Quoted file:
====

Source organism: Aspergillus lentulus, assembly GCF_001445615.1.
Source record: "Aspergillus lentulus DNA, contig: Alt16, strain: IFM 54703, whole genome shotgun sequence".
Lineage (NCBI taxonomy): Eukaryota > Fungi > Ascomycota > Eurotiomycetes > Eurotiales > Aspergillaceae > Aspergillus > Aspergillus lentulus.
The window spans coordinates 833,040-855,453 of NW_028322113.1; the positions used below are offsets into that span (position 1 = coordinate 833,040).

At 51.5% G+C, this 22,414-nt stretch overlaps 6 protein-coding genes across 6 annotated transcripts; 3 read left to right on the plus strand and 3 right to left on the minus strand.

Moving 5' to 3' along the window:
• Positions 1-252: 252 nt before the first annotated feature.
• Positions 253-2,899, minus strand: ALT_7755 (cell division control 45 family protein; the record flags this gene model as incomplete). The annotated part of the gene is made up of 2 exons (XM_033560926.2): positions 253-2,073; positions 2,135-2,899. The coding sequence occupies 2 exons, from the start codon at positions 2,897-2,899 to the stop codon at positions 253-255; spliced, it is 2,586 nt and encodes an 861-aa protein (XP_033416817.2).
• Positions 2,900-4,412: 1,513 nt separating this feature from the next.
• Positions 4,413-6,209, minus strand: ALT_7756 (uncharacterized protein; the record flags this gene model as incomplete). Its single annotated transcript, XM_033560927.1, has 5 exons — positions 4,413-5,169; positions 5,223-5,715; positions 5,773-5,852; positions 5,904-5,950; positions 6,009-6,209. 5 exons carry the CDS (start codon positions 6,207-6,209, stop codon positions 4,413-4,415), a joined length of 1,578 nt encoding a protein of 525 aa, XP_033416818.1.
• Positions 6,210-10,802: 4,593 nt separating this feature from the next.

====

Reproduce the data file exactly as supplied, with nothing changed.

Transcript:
Source organism: Aspergillus lentulus, assembly GCF_001445615.1.
Source record: "Aspergillus lentulus DNA, contig: Alt16, strain: IFM 54703, whole genome shotgun sequence".
Lineage (NCBI taxonomy): Eukaryota > Fungi > Ascomycota > Eurotiomycetes > Eurotiales > Aspergillaceae > Aspergillus > Aspergillus lentulus.
The window spans coordinates 833,040-855,453 of NW_028322113.1; the positions used below are offsets into that span (position 1 = coordinate 833,040).

At 51.5% G+C, this 22,414-nt stretch overlaps 6 protein-coding genes across 6 annotated transcripts; 3 read left to right on the plus strand and 3 right to left on the minus strand.

Moving 5' to 3' along the window:
• Positions 1-252: 252 nt before the first annotated feature.
• Positions 253-2,899, minus strand: ALT_7755 (cell division control 45 family protein; the record flags this gene model as incomplete). The annotated part of the gene is made up of 2 exons (XM_033560926.2): positions 253-2,073; positions 2,135-2,899. The coding sequence occupies 2 exons, from the start codon at positions 2,897-2,899 to the stop codon at positions 253-255; spliced, it is 2,586 nt and encodes an 861-aa protein (XP_033416817.2).
• Positions 2,900-4,412: 1,513 nt separating this feature from the next.
• Positions 4,413-6,209, minus strand: ALT_7756 (uncharacterized protein; the record flags this gene model as incomplete). Its single annotated transcript, XM_033560927.1, has 5 exons — positions 4,413-5,169; positions 5,223-5,715; positions 5,773-5,852; positions 5,904-5,950; positions 6,009-6,209. 5 exons carry the CDS (start codon positions 6,207-6,209, stop codon positions 4,413-4,415), a joined length of 1,578 nt encoding a protein of 525 aa, XP_033416818.1.
• Positions 6,210-10,802: 4,593 nt separating this feature from the next.